To check for ray-triangle collisions, we can first see if the ray collides with the triangle's plane. If it does, we then check if the intersection point is on the same side for all triangle sides. If true, this means that the point is inside the triangle. This procedure is analogous for rectangles and other convex figures.

This is a list of vertexes belonging to a rectangle (counter-clockwise ordered):

vertexes = [ll, lr, ur, ul]

and I want to generate a list with all its sides; that is, all adjacent pairs of vertexes:

vertexPairs = [(ll, lr), (lr, ur), (ur, ul), (ul, ll)]

(note that the last vertex, ul, also pairs with the first one, ll)

How can I lazily generate such a list for a generic convex geometric figure, assuming I have an ordered list of its vertexes?

The idea is to feed each of the pairs to a function, isInside, and check if all of its return values are the same. This is what I'm doing:

1.  vertexes = [<list of vertexes>]
2.  vertexPairs = ???
3.  results = map (\(v1, v2) -> isInside point v1 v2) vertexPairs
4.  allequal = all (== head results) (tail results)

Because Haskell is lazy, if a call to isInside returns a value that differs from the first call's return value, the call to all ends (line 4). Similarly, I wanted a way to generate the vertexPairs list in a lazy way.

As I was writing this question, I thought of a possible solution to generate the pairs:

vertexPairs = zip (vertexes) (tail vertexes ++ [head vertexes])
  1. Is this lazy? I would say so, as it doesn't use last or similar functions, but I'm still relatively new to Haskell.
  2. It also looks a bit ugly, thanks to the concatenation and single-element list. Is there a better way?
  3. As a related question, what should be the free-point notation for line 3?

Yes this way of generating the list is lazy. In general, list functions in Haskell are lazy.

You can test whether it's lazy yourself by including something that will error out (e.g. undefined) in the initial list. For example, if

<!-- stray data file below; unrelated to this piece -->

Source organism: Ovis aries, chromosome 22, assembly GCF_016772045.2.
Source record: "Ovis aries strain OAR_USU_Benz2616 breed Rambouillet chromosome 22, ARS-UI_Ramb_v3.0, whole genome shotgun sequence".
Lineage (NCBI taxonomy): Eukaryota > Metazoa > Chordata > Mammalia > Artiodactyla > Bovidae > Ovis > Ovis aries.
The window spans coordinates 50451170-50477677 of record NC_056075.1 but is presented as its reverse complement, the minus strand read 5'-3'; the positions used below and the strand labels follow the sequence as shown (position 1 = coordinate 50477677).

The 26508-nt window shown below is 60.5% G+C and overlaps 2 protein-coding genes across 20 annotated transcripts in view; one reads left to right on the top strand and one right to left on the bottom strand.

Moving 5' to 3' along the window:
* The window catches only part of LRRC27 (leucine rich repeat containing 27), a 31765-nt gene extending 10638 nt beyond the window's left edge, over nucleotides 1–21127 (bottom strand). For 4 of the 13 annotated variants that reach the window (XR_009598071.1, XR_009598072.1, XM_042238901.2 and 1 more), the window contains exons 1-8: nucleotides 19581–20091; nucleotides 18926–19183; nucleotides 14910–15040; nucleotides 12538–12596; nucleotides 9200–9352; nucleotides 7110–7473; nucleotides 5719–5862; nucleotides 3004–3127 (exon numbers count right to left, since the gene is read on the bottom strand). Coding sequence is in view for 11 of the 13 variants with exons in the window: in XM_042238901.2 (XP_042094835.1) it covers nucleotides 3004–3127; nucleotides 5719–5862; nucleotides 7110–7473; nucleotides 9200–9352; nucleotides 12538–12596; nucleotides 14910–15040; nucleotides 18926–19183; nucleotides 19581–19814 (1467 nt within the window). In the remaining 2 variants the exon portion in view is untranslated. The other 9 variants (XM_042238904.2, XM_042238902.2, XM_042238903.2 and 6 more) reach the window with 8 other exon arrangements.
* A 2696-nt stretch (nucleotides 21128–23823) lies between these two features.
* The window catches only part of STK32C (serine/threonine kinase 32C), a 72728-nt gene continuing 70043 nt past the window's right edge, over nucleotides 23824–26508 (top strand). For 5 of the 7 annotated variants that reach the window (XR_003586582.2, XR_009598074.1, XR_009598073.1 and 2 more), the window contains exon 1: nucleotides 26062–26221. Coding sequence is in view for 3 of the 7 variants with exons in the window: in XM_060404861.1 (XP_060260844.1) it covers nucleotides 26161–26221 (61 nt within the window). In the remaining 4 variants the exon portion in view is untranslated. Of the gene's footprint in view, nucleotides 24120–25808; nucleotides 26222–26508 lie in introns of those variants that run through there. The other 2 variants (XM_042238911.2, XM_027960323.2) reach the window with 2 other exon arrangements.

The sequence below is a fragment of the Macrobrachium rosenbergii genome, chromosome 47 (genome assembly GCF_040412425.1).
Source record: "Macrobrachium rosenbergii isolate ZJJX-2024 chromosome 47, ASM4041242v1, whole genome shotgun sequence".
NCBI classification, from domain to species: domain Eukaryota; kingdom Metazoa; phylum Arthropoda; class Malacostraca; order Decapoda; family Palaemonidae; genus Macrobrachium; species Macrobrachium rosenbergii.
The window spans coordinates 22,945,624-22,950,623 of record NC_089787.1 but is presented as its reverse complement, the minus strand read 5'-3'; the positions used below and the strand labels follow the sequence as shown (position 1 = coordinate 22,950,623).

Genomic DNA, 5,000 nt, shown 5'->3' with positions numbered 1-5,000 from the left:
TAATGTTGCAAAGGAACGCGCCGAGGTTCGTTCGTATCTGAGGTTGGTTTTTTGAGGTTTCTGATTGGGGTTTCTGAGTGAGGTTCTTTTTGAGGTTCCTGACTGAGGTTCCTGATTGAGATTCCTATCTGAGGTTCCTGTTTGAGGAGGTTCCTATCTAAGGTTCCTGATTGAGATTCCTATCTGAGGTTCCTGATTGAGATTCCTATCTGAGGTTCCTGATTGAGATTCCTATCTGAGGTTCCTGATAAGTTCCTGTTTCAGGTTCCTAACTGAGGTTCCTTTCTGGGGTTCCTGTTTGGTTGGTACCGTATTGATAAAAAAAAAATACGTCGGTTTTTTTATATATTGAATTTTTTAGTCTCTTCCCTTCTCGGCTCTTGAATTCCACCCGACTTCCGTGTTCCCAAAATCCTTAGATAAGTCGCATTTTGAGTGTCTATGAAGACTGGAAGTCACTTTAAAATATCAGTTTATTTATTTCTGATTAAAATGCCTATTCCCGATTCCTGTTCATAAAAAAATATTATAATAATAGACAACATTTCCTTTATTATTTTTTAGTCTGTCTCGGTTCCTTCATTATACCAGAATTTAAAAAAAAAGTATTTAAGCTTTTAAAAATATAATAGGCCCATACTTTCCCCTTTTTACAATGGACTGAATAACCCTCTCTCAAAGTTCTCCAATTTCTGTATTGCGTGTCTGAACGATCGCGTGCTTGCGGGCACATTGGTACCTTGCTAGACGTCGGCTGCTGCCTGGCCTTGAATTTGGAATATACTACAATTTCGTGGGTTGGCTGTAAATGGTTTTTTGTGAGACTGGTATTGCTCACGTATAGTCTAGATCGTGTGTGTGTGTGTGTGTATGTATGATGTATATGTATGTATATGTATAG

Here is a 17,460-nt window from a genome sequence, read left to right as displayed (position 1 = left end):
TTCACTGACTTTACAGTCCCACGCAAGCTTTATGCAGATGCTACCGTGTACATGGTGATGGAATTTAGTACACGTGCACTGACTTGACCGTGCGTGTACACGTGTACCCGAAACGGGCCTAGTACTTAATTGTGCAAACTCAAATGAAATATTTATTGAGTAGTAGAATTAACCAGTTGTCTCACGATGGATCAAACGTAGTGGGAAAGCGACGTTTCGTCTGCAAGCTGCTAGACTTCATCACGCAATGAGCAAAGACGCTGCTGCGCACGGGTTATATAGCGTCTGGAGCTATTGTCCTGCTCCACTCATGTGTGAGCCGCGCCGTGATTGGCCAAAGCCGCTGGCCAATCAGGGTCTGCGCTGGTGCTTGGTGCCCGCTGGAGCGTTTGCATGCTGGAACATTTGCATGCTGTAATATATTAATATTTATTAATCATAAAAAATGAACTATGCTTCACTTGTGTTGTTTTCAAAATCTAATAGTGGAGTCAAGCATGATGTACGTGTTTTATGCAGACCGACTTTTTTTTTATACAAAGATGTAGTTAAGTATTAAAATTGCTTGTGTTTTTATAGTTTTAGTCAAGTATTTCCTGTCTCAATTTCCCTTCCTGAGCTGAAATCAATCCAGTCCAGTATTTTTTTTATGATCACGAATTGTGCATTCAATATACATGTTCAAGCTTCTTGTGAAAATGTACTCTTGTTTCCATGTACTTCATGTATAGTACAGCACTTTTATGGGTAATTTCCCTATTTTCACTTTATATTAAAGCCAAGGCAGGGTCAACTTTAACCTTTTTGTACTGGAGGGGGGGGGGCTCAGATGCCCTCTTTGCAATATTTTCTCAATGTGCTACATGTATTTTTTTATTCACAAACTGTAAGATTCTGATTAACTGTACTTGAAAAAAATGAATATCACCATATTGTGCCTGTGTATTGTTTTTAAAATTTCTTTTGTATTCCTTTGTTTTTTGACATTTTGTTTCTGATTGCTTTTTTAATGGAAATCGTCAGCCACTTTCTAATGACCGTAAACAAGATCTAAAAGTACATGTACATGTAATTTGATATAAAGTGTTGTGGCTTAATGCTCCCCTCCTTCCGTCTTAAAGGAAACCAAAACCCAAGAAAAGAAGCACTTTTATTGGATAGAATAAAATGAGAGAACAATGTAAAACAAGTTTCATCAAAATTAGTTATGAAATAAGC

vertexes = [(0,0), (10,0), undefined, undefined]

then vertexPairs will give you an error (since it needs to evaluate the whole list to print it). However, if it's lazy, head vertexPairs should still give you the correct pair--and it does!

I think your code actually looks rather good. The tail vertexes ++ [head vertex] makes what you're doing very clear. Yes, it looks a little odd to use ++ here, but it makes sense: appending to the end of the list is an expensive operation, so it should stand out. I can't think of any better way to write that code. As a minor style hint, you can drop the parentheses around vertexes:

vertexPairs = zip vertexes (tail vertexes ++ [head vertexes])

For 3., conceptually, you want to apply isInside point to each pair. Right now it has a type like Point -> Point -> Bool. You want to get a function that takes its first two arguments as a tuple: (Point, Point) -> Bool. This function is called uncurry because the opposite transformation (turning a function that expects a tuple into one of multiple parameters) is called currying. So you could write 3. like this:

results = map (uncurry (isInside point)) vertexPairs
  • Very clear answer, thank you. I guess it's a good thing that my solution wasn't that bad after all :) – CanisLupus Apr 28 '13 at 17:30

Though tikhon has answered most questions, if you want to write it in a slightly prettier way, you could do

vertexPairs v = zip v (tail $ cycle v)

This works since zip stops generating a list when one of its arguments "run out"

  • Hmm, I didn't think of that :) Thanks! – CanisLupus Apr 28 '13 at 17:35
  • 2
    Hah, I was about to comment, but olianta s reponse came up. I had a similar suggestion but also the frivolous point-free version vertexPairs = zip <*> tail . cycle which may amuse – applicative Apr 28 '13 at 18:52

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